Editor’s note: Each Monday, the Kenosha News takes a look at the life of a Kenosha County resident who has recently died. We share with you, through the memories of family and friends, a life remembered.
It takes a village to help tell Renato Castiglia’s story.
In part because there is much to tell; Renato himself was an epic storyteller.
“He had great delivery and inflection; he could accentuate and punctuate,” said longtime family friend Frank Pacetti.
“When he started a story, he always said, ‘I’ll make it short, I’ll make it short,’ but it was never short,” said Renato’s wife, Ann.
During his 89 years, Renato enjoyed many activities and skills, including golfing, constructing large-scale nativity sets and committing history facts to memory.
“He had a command of world history that was second to none,” Frank said. “No matter what the given situation, he could pull out a fact about any time period.”
“He was a marvelous man for me,” Ann said. “He was a very smart man who knew his history.”
He loved his friends and good food.
“He enjoyed big steaks, stuffed olives and telling his favorite stories,” said longtime family friend Agnes Battellini.
“He loved his cognac and lasagna,” added Jenny Pacetti, Frank’s wife.
Renato G. Castiglia, 89, Kenosha, died Sept. 30 at his residence. Surviving him are his wife, Ann; a daughter, Renee (Brian) Watring; a son, Brian Castiglia; and three grandchildren.
Born in Italy
Renato’s first village was Cosenza, Italy where he was born on Sept. 21, 1930, in Cosenza to David and Laura Castiglia. He was educated in the schools of Italy and served in the Italian Army. After attending military school in Bologna, he served two years as first lieutenant.
Ann said Renato considered a military career, but chose civil engineering instead. After attaining a degree, he began working as a civil engineer in Italy.
Renato met Ann Caracciola at a dance in 1956 when she, her mother and her sister were visiting family in Italy.
They began dating, and Renato soon proposed to Ann. “I went back to the U.S. to think about it,” she said. Two years later, she returned to Consenza, and they married in July 1958.
After their honeymoon, Ann returned to Kenosha while Renato’s immigration paperwork was finalized, and in 1959, he joined her.
“I didn’t want to live in Italy, so he gave up a pampered lifestyle and family in Italy to be with me,” Ann said.
‘The Three Musketeers’
Renato got a job at G. LeBlanc Corp., where he worked for the next 41 years cleaning and repairing instruments and eventually becoming a supervisor.
His spare time was spent with family, friends and hobbies.
Two of his best friends were Angelo Battellini and Emil Pacetti. They worked together and golfed together. When Angelo took an extra part-time job fixing instruments at a music store in Libertyville, Ill., all three took jobs there.
“They were the Three Musketeers,” said Frank, Emil’s son.
The three also got into golf at the same time, Frank said. “After a full day of work, they’d go to Twin Lakes Country Club. They’d play Twilight Golf — 42 or 48 holes. It was, ‘Golf ‘til you drop or can’t see the ball anymore.’”
Renato also spent time at Emil’s downtown music store, sometimes helping to repair clarinets.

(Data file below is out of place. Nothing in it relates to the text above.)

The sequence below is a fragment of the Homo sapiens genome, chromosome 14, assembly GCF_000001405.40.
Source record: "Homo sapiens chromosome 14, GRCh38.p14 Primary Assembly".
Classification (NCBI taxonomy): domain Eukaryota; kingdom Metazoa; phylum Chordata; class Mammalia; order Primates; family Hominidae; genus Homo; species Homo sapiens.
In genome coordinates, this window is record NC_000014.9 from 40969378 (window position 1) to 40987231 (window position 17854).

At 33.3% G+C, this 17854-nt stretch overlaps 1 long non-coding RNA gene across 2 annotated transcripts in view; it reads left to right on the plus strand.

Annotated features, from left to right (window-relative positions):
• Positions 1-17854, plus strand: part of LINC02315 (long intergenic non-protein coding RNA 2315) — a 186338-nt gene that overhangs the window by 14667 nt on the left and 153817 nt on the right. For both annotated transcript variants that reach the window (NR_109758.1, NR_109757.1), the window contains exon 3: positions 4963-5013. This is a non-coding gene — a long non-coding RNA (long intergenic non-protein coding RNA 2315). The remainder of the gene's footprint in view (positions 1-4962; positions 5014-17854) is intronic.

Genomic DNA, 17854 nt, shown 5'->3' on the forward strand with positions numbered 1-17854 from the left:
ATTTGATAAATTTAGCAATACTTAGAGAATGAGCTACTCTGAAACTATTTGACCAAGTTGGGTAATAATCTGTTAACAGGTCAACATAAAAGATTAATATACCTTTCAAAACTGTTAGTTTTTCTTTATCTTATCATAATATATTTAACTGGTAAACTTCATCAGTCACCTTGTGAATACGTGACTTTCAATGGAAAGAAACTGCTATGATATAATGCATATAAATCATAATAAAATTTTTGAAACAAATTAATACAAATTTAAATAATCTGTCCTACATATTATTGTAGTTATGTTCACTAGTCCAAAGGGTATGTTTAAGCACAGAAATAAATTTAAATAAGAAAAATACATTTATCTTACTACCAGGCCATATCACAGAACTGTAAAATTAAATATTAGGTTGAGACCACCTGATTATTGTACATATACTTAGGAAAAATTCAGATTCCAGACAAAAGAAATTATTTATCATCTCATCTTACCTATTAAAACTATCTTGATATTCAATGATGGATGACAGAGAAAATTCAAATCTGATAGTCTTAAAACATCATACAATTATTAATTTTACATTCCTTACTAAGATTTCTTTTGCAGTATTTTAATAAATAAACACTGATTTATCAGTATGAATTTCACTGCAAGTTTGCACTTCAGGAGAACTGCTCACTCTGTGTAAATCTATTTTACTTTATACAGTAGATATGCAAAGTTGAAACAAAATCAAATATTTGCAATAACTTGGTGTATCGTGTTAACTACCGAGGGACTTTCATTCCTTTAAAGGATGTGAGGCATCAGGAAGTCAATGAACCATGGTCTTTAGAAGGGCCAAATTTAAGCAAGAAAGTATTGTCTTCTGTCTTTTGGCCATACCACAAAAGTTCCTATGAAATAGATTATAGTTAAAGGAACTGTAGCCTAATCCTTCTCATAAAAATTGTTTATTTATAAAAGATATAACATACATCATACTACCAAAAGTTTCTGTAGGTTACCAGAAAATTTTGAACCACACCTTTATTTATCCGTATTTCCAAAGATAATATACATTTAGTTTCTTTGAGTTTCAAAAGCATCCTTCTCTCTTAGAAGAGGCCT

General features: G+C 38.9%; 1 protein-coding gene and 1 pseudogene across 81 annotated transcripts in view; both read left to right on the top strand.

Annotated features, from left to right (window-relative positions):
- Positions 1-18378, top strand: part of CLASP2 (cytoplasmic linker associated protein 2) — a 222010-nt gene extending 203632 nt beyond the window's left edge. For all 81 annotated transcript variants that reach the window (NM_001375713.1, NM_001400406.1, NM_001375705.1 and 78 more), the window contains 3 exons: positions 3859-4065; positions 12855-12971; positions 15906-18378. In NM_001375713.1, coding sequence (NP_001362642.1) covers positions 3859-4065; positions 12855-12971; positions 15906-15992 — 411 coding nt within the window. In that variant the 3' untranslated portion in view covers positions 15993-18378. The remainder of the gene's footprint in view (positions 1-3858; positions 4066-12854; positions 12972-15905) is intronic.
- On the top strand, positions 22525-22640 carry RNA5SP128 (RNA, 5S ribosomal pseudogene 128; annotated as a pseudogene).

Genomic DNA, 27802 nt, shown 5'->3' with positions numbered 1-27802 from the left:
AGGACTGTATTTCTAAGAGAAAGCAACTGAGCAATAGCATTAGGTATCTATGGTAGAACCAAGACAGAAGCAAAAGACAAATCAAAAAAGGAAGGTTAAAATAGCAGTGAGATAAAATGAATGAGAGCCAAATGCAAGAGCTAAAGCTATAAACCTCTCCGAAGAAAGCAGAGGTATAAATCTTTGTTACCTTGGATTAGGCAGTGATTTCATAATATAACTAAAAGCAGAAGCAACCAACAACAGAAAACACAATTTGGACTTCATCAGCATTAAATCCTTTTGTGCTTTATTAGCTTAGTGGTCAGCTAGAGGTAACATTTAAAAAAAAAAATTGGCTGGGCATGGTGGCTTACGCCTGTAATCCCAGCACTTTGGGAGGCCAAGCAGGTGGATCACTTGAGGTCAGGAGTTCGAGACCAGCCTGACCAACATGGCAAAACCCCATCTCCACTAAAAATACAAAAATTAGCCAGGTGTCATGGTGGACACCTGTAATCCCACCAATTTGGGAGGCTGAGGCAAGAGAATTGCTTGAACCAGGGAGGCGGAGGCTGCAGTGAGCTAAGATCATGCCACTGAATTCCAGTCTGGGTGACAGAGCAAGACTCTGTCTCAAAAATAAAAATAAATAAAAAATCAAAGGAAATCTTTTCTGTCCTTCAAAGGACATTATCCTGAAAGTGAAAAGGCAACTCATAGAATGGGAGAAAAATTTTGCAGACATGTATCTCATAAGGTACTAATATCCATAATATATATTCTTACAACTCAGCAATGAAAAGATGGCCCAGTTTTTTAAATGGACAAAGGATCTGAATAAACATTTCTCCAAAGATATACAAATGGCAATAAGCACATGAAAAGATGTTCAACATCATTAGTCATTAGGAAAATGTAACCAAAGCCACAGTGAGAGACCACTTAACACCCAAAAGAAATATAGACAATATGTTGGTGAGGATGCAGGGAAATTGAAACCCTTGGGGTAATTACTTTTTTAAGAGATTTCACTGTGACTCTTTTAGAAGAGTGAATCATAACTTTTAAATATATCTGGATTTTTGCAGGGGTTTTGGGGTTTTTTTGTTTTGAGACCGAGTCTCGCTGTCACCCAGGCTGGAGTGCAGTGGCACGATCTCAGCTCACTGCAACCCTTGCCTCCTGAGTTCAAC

“Renato was one of the greatest men I knew (along with my dad and Angelo),” Frank said. “He was always the clever one who played innocent little tricks. His practical jokes were cerebral.”
Renato was a bit self-conscious of his native accent when speaking English, but his Italian was impeccable, Frank said. “He spoke beautiful Italian and lost every trace of his (Calabrese) dialect.”
“His storytelling was mostly in English with Italian parts thrown in,” Dave said.
“About every seven or eight words would be Italian,” added Angelo.
After he learned English, Renato did translation work for the friars in Marytown, a former monastic community located on Kenosha’s far south side.
Following traditions of his homeland, each year before Christmas Renato constructed elaborate nativity scenes known as “presepio” in Italian; sometimes for his home, sometimes for the windows of downtown storefronts or church schools.
“They did this in Italy because they didn’t have Christmas trees,” Ann said.
“The nativity scenes started out on tabletops and then took over the basement,” said Renato’s son, Dave.
In a 1996 Kenosha News feature, Renato said, “This is like some form of devotion. For me, it’s going back to my childhood, when my mother made a nativity set every year.”
Wintertime was also ski-time for Renato. He learned to ski in Italy and kept it up until he was 83, both downhill and cross-country.
“One day there was so much snow in Kenosha that he put on his cross-country skis and went through the streets to visit neighbors,” Frank said.
‘Three millions’ and spartan lifestyle
As a father, Renato was a hard worker who provided his family everything they needed, Dave said.
He was good-natured, but also “good at barking orders,” Dave said. “He would get mad but then laugh about it afterwards.”
“He was a very big part of my life,” said granddaughter Rebecca Watring. “He called his three grandchildren his ‘three millions,’ and liked to say, ‘I am a rich man because I have my three millions.’”
Renato loved good food too. “He would tell me, ‘God bless you for your stuffed olives!’” recalled Angelo’s wife, Agnes. “He blessed me so much over the years!”
“Once he ate so much he unbuttoned his pants at the table, then put an apron on over his clothes!” recalled Angelo.
Although Renato was a great provider for his family, his own needs were spartan.
“He never bought anything for himself — except for nativity scene figurines — and never carried cash or a credit card,” Dave said.
He was also very orderly and anti-clutter. “He loved to throw things away,” Jenny said. “He’d say, ‘You only need one cup, one fork, one spoon.’”
“He was just happy with a few friends and simple things,” Dave said.